Conyplex builds its own hull molds, using tooling gel coat and polyester tooling resin supplied by Reichhold (Research Triangle Park, N.C., U.S.A.). Molds are prepped for release, as they have been for 40 years, with Carnuba wax, and gel coating is done after regular work hours (to spare the rest of the crew). A two-man team can sprayup an entire mold surface to minimum 0.8 mm/0.031-inch thickness (0.6 mm/0.022 inch, when cured) in three-quarters of an hour. They use Reichhold's NORPOL XTREM gel coat, selected for what van Aalst notes is its high resistance to osmosis and superior color retention in sunlight.

For aesthetic and practical reasons, a single layer of 450 g/m2 chopped strand mat, supplied by Cam Elyaf Sanayii AS (Kocaeli, Turkey), is layed up by hand and wetout with Reichhold isophthalic resin formulated with a special catalyst, which promotes full cure of the initial reinforcement layer in 24 hours. This step provides protection against print-through and acts as an osmosis barrier. In addition, van Aalst notes, "we can walk on the gel for the rest of the process."

On day three, additional dry reinforcements are layed up, beginning with SAERTEX Wagener GmbH & Co. KG (Saerbeck, Germany) triaxial non-crimp stitched fabric, placed with the 0°/90° (longitudinal) layer down first, and the +45° and -45° fibers on the inside (overlapped about 10 cm/4 inches.) "The layup is the same throughout the hull, except for the keel area, which gets two additional layers," says van Aalst.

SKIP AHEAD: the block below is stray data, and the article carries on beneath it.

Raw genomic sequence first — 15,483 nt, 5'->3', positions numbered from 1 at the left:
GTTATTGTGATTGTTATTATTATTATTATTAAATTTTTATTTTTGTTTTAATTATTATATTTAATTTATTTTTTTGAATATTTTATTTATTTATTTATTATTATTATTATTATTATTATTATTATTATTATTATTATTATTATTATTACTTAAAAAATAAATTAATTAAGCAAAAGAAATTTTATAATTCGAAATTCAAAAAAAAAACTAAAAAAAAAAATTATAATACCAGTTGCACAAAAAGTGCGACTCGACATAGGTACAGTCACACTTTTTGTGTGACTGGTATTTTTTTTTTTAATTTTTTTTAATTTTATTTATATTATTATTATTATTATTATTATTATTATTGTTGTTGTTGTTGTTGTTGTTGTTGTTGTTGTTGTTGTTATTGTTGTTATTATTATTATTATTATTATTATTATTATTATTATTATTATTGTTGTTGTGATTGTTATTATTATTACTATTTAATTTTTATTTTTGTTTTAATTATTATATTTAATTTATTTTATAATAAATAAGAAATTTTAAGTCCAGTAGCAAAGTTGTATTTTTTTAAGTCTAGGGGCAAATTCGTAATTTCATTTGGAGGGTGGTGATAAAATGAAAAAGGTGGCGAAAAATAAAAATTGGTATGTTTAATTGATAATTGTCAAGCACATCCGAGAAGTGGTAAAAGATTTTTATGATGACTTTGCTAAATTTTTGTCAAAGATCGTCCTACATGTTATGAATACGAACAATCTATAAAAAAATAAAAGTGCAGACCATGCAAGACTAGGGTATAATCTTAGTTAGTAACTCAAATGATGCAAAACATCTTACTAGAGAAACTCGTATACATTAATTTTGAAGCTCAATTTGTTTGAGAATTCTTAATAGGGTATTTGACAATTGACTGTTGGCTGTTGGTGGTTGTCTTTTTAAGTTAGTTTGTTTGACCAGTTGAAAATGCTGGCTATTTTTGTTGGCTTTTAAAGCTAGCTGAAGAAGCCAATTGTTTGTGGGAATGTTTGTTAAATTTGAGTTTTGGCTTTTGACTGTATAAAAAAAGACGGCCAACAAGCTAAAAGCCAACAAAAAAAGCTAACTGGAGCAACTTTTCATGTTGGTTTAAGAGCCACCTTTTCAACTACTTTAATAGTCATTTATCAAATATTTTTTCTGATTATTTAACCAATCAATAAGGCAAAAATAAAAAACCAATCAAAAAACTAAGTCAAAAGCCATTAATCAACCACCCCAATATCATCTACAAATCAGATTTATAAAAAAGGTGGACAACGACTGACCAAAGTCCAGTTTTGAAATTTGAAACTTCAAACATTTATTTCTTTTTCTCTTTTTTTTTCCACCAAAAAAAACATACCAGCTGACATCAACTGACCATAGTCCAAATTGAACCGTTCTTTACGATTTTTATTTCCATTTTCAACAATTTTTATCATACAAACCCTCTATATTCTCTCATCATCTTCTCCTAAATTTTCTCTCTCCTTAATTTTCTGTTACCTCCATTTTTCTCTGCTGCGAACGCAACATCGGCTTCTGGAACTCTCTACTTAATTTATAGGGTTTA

Conyplex specifies 25.4 mm/1-inch-thick Contourkore from Baltek Corp. (Northvale, N.J., U.S.A.) throughout the hull structure. The end-grain core is delivered in 1m by 0.6m (39.4 inch by 23.6 inch) sheets adhered to open mesh backing on one side. The balsa is cut through to the backing to form approximately 38 mm/1.5-inch squares. Placed mesh-side up, the core conforms to hull contour and does double duty as a resin flow medium, because the slight gaps between the balsa blocks that result from the negative curvature create an intricate resin flow network on the gel-coat side. The core is over layed with another layer of the triaxial fabric.

Next, the resin delivery system is laid out over a layer of peel ply, which enables post-cure removal. Drawn from a single container placed at the stern, the resin passes through an umbilical that is attached to a main resin line that runs lengthwise along the keel, feeding a number of what Conyplex calls "runners," which run at right angles up the sides of the hull to the deck flange. Runners are long steel coils coated to prevent damage from the resin. When vacuum is applied, the coils prevent the channels from collapsing and enable the resin to flow out between the windings into the adjacent reinforcements.

The entire layup is vacuum bagged with polyethylene film (which the Hollanders call "foil") and vacuum lines are attached along the top outside edge of the hull and harnessed to a single vacuum pump. A vacuum is pulled to 100 millibars/m2 (8,000kg/m2 or 11.4 psi). When vacuum pressure stabilizes (indicating no leaks in the bag), Reichhold's low-styrene DCPD (dicyclopentadiene)-modified laminating resin is released and begins to fill the hull from the bottom up.

Infusion takes about 1.5 hours and the infused laminate is hard to the touch in three hours. That leaves an hour-and-a-half window in which the two-man crew can inspect the laminate for dry spots. If one remains, the bag is pierced with a syringe-like fitting on the end of a vacuum hose. "With this device, we can suck the air out in the dry spot," says van Aalst. "It's also very simple." Once the area is thoroughly impregnated with resin, the syringe is removed and the hole is taped over. Vacuum is maintained as a precaution for a full day afterward, and the laminate achieves 75 percent cure within that time.